Buck described Monster in an interview as "the first record where we dare to be really dumb." Stipe would also end up classifying Monster as obvious and silly, likely because, a few exceptions aside ("Stand," "Shiny Happy People"), R.E.M. were used to making music that was oblique and shrouded in fog as a forest edge. Monster was far less guarded about what it was. Stipe came out as queer during the promotional roll-out for the record, and there's a queerness to his presence throughout the record, an impish unreadability that morphs through different perspectives, as if coming out of the closet made him realize there were whole new sequences of closets to tumble through.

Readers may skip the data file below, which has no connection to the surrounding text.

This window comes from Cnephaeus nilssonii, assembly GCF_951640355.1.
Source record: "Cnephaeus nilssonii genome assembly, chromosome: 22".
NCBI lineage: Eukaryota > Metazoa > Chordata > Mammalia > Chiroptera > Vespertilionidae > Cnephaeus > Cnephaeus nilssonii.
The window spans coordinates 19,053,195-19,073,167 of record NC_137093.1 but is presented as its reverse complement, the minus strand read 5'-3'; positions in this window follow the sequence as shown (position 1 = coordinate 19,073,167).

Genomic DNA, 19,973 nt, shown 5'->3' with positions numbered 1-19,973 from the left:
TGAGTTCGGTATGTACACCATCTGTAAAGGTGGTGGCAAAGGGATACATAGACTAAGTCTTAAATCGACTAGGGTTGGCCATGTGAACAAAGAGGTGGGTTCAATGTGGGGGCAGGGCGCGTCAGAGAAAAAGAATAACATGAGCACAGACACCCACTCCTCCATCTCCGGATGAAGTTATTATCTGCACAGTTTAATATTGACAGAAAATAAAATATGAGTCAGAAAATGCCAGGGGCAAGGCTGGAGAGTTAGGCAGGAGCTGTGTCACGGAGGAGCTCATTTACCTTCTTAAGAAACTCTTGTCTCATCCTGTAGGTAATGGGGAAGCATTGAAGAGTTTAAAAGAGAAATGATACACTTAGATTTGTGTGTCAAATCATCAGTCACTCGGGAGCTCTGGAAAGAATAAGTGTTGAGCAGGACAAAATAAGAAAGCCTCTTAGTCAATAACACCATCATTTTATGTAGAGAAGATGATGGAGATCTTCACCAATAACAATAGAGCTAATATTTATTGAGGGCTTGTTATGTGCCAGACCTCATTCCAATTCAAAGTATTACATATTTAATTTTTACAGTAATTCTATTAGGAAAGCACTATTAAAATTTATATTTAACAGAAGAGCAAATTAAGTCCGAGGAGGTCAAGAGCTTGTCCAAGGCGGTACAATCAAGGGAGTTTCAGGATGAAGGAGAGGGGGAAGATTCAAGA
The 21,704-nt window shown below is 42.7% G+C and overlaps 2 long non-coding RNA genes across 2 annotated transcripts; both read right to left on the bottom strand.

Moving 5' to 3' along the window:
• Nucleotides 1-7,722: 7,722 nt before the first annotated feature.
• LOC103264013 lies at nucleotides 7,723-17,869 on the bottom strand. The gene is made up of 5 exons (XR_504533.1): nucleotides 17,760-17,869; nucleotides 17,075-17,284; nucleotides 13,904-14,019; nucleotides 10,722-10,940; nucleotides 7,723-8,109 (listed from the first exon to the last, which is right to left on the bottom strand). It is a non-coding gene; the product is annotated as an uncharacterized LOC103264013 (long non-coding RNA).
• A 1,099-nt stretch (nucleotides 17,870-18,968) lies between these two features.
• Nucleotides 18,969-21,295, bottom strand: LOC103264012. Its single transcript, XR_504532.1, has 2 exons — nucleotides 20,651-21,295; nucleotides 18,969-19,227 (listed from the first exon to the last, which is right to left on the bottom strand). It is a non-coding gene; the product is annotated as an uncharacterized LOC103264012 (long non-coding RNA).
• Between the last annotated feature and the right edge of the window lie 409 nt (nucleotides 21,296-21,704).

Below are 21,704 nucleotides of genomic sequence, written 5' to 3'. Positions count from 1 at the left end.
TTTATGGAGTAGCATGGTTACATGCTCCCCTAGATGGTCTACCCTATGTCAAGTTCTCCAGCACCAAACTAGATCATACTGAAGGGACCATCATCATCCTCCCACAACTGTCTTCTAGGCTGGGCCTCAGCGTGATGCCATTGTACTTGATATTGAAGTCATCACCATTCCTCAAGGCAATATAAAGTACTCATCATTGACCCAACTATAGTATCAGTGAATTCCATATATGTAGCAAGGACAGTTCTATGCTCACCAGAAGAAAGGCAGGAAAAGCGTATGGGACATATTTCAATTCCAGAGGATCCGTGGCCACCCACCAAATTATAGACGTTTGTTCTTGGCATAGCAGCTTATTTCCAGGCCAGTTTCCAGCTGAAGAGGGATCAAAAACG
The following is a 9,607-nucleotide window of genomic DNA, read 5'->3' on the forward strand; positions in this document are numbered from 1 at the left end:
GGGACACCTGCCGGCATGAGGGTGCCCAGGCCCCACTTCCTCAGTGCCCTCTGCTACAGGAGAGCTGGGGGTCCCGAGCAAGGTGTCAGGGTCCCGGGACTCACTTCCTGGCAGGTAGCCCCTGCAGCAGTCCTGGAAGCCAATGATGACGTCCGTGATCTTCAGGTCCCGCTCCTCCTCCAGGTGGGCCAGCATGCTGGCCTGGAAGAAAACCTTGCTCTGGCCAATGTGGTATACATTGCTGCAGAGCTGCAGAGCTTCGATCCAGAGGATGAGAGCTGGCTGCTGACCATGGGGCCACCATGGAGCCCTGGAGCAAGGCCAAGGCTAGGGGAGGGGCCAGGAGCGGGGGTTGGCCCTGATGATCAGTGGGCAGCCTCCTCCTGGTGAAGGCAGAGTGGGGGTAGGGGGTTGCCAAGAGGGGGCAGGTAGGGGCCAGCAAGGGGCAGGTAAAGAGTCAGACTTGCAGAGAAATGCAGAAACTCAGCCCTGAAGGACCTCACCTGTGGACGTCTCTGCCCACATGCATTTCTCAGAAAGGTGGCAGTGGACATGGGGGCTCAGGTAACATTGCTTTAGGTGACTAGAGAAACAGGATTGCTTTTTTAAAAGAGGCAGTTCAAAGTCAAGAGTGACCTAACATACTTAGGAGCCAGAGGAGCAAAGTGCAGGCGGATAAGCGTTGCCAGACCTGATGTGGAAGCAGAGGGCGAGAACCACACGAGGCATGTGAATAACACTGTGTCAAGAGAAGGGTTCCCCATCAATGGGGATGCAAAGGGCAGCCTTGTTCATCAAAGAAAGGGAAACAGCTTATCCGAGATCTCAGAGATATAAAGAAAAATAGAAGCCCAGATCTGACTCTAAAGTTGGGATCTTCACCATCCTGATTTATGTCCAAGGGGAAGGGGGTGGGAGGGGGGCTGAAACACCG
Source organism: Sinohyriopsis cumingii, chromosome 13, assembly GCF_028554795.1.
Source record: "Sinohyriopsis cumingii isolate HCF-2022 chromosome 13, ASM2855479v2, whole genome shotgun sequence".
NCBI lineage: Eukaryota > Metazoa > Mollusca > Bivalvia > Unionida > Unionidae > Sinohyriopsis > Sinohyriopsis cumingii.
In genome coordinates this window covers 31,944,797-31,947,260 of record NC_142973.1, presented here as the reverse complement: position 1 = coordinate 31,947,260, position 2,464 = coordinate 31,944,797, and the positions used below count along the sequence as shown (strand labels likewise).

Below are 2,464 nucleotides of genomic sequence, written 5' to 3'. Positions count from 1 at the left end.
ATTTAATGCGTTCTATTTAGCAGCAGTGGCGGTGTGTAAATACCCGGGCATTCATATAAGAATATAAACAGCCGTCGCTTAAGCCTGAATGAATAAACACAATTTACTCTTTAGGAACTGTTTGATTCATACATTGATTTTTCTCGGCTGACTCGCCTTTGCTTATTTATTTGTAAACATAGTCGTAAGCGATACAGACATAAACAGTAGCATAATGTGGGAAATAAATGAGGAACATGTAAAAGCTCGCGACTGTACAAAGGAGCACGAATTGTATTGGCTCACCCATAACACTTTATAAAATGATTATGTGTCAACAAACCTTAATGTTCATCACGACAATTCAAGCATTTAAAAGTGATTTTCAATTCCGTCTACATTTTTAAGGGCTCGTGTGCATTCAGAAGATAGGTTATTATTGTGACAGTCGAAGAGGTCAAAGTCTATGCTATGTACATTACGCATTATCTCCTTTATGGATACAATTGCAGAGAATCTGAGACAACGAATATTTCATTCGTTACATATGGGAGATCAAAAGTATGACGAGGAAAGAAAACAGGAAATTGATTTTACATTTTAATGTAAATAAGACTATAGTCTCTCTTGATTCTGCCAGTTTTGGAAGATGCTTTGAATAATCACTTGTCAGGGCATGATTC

As he tried to fit words to the increasingly bent and echoey sounds coming out of Buck's amp, Stipe began to write in character. The characters that populate Monster are like funhouse mirror warpings of the self, appearing at times larger than life-the narrator of "I Took Your Name" is Satan-and at others frail and distended as an insect, as on "Tongue," where Stipe sings in falsetto to convey the perspective of a woman who knows she's being used for sex. "King of Comedy" unreels like the mission statement of a particularly un-self-aware advertising executive, exploiting everything imaginable for whatever money can be harvested from it. "Make it charged with controversy," Stipe sings, underlining the constant flow of sex and capital with something like a smirk, "I'm straight I'm queer I'm bi."